Show simple item record

dc.rights.licenseRestricted to current Rensselaer faculty, staff and students. Access inquiries may be directed to the Rensselaer Libraries.
dc.contributorClesceri, Lenore S.
dc.contributorBoylen, Charles W.
dc.contributorEhrlich, Henry Lutz, 1925-
dc.contributorHepfinger, N. F.
dc.contributorHurwtiz, Charles
dc.contributor.authorPierce, George E.
dc.date.accessioned2021-11-03T08:46:57Z
dc.date.available2021-11-03T08:46:57Z
dc.date.created2017-04-26T08:47:14Z
dc.date.issued1976-08
dc.identifier.urihttps://hdl.handle.net/20.500.13015/1912
dc.descriptionAugust 1976
dc.descriptionSchool of Science
dc.description.abstractUsing cultures of E. oleovorans.the concentration of fatty acids has been shown to increase with time. As the concentration of fatty acids increases, the rate of saturate degradation decreases. If the fatty acids are removed from the medium, an immediate rise in population is noted. Total protein as measured by the method of Lowry has proved to be a reliable indicator of the microbial population and indirectly, the degradation of the saturate fraction. The analysis of total protein is superior in reliability and ease of assay to viable plate counts and dissolved oxygen measurements. In the systems employed, hexadecane has proved to be inadequate as a "model" hydrocarbon. Growth was very poor on n-hexadecane, and in cultures of P. oleovorans hexadecanoic acid was shownto accumulate.
dc.description.abstractCimperial #12D, a cutting oil concentrate, was degraded by cultures of Pseudomonas oleovorans and P. fluorescens. In addition the cutting fluid was degraded by a controlled mixed culture composed of seven isolates obtained from Lake George, New York. Degradation ofthe saturate fraction was used as an indicator of cutting oil degradation. Cimperial #12D is 62% saturates, 13% aromatics, 13% polar oils and 12% asphaltenes and insoluble oils. Quantification of saturate degradation and identification of saturate components was obtained by analyses using gas-liquid chromatography (GLC). A Tracer Microtek-220 equipped witha flame ionization detector was used throughout. Analyses were run in a temperature programmed mode, 70° - 325°C at 20°/min. The column used was a 6' x 1/4" 0.D. glass U-tube containing 3% OV-1 on 100/120 mesh acid washed Chromosorb P. Cultures of P. oleovorans showed the greatest amount of saturate degradation (60%) in a 21 day period. In addition to the initial saturate degradation, a secondary degradation of the aromatic fraction was noted after 12 days. The amount of saturate degradation observed with both P. oleovorans and P. fluorescens can be at least doubled by adsorbing the cutting oil to an inert substance (Celite). In mixed cultures of P. fluorescens and P. oleovorans one organism becomes dominant (P. fluorescens) and the degradation profile noticed is that characteristic for the dominant organism. By the use of GLC employing a column of 10% EGSS-X on 100/120 mesh Gas Chrom W, fatty acid methyl esters (FAMEs) could be detected. Prior to injection, the fatty acids were converted to their respective FAMEs by 10% BCl3 in methanol.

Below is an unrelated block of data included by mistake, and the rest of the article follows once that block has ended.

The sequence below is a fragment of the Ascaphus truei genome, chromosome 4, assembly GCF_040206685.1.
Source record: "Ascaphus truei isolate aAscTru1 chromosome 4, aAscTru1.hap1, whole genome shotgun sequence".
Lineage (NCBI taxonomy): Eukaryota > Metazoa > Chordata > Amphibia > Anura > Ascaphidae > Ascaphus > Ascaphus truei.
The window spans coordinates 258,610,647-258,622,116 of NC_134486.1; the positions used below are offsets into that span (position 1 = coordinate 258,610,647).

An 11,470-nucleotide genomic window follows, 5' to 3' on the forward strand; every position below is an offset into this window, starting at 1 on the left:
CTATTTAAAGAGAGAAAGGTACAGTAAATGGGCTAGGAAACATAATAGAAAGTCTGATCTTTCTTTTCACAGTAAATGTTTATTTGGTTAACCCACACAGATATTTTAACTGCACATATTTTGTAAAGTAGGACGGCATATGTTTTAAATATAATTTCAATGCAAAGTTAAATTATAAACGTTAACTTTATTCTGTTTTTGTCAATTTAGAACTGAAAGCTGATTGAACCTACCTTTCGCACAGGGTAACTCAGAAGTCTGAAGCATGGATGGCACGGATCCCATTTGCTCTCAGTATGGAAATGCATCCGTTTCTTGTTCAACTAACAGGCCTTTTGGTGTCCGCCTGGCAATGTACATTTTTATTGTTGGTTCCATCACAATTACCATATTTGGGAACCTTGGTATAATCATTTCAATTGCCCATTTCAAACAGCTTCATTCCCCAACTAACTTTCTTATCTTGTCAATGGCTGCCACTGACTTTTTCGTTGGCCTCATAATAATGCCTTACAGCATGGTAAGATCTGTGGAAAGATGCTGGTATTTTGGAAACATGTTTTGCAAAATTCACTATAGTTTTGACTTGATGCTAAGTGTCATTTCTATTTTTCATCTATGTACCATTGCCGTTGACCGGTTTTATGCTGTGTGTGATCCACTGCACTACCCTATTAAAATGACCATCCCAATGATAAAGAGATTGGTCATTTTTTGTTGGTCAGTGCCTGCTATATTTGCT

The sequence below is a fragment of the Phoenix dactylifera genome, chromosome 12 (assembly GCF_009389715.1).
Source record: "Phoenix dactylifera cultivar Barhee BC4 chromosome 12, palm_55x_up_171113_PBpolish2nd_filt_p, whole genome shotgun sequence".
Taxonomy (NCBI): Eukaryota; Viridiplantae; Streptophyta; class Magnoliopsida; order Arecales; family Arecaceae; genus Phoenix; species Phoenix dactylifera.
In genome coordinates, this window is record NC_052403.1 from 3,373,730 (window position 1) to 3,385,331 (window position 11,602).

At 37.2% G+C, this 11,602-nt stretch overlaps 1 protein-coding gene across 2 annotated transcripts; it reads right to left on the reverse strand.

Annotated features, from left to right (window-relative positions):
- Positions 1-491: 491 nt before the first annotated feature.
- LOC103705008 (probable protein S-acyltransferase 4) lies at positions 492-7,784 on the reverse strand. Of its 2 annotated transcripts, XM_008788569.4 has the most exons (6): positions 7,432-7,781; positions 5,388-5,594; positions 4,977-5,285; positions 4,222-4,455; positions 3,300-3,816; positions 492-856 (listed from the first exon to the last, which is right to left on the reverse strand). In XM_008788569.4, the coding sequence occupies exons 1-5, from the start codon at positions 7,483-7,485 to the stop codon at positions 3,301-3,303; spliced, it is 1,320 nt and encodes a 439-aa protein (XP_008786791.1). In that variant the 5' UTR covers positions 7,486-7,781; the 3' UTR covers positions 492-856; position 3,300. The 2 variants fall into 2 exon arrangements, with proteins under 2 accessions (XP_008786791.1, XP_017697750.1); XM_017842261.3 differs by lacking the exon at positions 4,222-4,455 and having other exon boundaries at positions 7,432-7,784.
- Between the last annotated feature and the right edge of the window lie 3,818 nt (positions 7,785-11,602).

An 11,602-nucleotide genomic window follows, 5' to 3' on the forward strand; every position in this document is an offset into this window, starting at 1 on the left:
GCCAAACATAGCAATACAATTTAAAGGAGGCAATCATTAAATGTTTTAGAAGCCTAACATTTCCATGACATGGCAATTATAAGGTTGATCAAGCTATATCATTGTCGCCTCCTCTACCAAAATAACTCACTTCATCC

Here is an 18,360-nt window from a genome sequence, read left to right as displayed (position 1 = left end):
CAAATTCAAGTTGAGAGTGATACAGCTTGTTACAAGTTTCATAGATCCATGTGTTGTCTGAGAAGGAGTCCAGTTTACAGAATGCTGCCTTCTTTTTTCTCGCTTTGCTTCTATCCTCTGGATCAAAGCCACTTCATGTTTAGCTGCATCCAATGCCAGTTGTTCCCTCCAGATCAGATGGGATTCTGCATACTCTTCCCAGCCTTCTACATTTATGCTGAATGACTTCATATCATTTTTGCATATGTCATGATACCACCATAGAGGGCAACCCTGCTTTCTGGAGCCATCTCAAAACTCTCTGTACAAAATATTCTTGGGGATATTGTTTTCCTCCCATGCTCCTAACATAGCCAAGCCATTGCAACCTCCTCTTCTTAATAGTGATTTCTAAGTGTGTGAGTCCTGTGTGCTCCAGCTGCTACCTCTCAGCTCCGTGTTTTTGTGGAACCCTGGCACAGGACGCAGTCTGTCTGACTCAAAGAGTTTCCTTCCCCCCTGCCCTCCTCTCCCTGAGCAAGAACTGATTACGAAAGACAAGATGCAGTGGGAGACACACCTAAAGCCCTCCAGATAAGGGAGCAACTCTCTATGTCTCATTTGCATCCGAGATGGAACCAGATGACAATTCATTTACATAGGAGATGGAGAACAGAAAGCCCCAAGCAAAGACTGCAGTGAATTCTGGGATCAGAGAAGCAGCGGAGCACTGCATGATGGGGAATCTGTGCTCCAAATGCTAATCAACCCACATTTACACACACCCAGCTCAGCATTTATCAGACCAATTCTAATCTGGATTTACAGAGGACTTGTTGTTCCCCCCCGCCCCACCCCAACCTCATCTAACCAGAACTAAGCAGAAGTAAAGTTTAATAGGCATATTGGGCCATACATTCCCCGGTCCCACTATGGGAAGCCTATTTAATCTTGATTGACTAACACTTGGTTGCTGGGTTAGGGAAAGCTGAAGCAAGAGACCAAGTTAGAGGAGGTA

dc.language.isoENG
dc.publisherRensselaer Polytechnic Institute, Troy, NY
dc.relation.ispartofRensselaer Theses and Dissertations Online Collection
dc.subjectBiology
dc.titleThe microbial degradation of a cutting oil concentrate
dc.typeElectronic thesis
dc.typeThesis
dc.digitool.pid178080
dc.digitool.pid178081
dc.digitool.pid178082
dc.rights.holderThis electronic version is a licensed copy owned by Rensselaer Polytechnic Institute, Troy, NY. Copyright of original work retained by author.
dc.description.degreePhD
dc.relation.departmentDept. of Biology


Files in this item

Thumbnail

This item appears in the following Collection(s)

Show simple item record